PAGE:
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Clean Water for Kentucky, LifeStraw’s Appalachia initiative

No escape

There was no warning, and no time to escape. When extreme rainfall caused devastating flooding in eastern Kentucky less than a month ago, residents lost their lives, loved ones, homes, shelters, schools, electricity, and access to food and clean drinking water. Since then, survivors have utilized springs, swimming pools, and floodwater for their water needs.

The death toll in this Appalachia region has risen to 37, and hundreds of people are still missing.

LifeStraw, a public health B Corporation, has been converting micro biologically-contaminated water into safe drinking water since 2005 and has implemented an initiative to help victims in these communities. The Safe Water Fund for Kentucky allows people and businesses to donate money to offset the cost of manufacturing and distributing LifeStraw water filters to people in need. The initiative is assisted by the USDA and community grassroots efforts to ship thousands of household and community-size filters to affected areas. The company immediately shipped 3,700 individual, household, and high-volume purifiers at the onslaught of the disaster, and in August, several LIfeStraw team members traveled to eastern Kentucky for even more relief efforts.

Hands-on helping

LifeStraw CEO Alison Hill worked across Perry, Breathitt, Knott, and Floyd counties, the hardest areas hit, in a partnership with local volunteers that donated water filters and purifiers and helped families clean their homes and shelters of mud and debris. Hill said the challenge is an emotional one and a reminder of the core values of the LifeStraw team. “It’s more than just donating and sending products. It’s about working side by side with the community to show up for families, asking what they need, listening to what is critical to them, and doing what we can to make it happen.”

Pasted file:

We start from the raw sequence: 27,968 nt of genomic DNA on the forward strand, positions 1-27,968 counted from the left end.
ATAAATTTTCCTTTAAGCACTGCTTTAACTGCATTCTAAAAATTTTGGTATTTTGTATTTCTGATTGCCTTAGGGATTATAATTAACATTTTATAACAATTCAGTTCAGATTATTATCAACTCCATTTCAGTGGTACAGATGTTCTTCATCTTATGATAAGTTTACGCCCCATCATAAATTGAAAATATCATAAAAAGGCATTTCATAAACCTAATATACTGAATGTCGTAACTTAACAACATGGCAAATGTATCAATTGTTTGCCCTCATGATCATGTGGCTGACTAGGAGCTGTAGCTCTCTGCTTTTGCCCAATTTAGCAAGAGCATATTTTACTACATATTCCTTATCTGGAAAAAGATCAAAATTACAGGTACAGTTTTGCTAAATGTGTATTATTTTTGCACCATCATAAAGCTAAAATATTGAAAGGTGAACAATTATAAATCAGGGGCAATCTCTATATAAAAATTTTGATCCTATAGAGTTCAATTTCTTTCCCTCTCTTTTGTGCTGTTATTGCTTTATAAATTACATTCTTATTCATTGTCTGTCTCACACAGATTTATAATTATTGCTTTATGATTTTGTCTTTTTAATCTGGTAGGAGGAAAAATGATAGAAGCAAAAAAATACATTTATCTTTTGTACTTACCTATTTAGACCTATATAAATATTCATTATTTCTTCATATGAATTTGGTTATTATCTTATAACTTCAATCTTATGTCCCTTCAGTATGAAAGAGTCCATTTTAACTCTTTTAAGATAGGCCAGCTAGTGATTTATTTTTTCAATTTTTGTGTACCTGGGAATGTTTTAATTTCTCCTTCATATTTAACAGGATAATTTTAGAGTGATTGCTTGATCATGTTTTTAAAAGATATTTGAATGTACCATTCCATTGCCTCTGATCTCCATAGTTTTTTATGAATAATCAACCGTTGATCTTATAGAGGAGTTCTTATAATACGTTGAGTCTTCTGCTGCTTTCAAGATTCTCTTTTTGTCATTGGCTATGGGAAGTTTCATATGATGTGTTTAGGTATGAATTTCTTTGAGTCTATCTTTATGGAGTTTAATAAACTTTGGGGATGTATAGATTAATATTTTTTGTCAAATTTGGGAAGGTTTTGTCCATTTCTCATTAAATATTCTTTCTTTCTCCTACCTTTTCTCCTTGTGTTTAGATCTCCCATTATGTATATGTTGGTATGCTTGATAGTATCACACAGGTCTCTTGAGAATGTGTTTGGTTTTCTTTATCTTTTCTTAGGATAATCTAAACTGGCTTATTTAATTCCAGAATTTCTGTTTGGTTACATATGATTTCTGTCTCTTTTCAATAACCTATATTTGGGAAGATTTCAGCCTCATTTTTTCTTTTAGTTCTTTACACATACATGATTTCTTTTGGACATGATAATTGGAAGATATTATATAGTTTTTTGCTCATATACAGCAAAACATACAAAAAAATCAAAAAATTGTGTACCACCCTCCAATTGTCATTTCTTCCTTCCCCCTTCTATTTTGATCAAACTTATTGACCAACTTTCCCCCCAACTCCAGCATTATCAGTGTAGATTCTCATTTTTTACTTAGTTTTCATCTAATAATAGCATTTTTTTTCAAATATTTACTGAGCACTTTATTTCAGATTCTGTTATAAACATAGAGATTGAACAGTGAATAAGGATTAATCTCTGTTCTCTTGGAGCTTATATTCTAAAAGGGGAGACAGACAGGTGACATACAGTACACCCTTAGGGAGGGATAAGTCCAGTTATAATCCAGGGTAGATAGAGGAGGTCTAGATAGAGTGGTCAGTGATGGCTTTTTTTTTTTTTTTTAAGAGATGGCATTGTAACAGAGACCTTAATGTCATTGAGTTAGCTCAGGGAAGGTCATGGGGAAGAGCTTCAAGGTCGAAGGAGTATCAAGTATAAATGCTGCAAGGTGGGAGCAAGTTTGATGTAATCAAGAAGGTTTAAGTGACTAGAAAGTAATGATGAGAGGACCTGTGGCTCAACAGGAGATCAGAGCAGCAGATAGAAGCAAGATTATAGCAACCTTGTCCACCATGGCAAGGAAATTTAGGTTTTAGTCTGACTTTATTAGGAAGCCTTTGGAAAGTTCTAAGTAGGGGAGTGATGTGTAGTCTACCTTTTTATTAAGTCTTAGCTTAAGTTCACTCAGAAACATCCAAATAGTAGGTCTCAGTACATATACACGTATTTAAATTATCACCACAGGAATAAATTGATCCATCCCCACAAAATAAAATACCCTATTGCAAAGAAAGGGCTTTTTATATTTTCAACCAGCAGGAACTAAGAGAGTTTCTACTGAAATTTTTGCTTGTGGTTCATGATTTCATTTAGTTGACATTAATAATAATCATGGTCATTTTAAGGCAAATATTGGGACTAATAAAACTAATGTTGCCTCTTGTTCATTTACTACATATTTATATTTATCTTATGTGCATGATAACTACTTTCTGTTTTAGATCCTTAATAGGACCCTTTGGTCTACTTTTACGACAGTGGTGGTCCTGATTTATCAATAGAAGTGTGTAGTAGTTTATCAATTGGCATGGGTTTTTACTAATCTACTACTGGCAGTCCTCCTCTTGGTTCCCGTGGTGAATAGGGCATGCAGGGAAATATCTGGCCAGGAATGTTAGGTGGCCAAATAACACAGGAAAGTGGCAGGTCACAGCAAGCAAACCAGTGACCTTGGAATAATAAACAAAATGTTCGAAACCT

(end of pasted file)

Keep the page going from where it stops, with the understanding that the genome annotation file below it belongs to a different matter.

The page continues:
The task has morphed into a grassroots effort to create warehousing and distribution sites. Volunteers are in need of coolers, tents, solar lighting, children’s shoes, sleeping bags, camp stoves, underclothes, female hygiene products, diapers, and formula.

The right thing to do

Hill is asking outdoor businesses to participate, saying, “It’s not just the right thing to do, it’s our responsibility as corporate citizens and as humans to go outside of our comfort zones, lean in, and roll up our sleeves to be part of a solution.”

The company says 100 percent of donated funds will go toward the cost of filter manufacturing and distribution.

LifeStraw products are used in more than 64 countries by schools, clinics, outdoor enthusiasts, adventure travelers, and households and are regularly deployed to support communities impacted by emergencies or natural disasters requiring potable water.

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Marianne Todd has been a professional photojournalist and writer since 1987. Her career began in newspapers and rapidly spread into national news magazines. Her work has been featured on the pages of Time, Life, National Geographic, Newsweek, and the Wall Street Journal, where she was nominated for Photographer of the Year International. Todd became a publisher in 2009, creating titles reflecting the music, arts, and tourism industries of the South (she still sports the accent), and her work as the official photographer for Governor Haley Barbour led her to photograph everything from Hurricane Katrina to presidential visits. Since moving to New Mexico four years ago, she has left hard news coverage to travel on her trusty BMW F 750 GS, journeying the roads of America and beyond.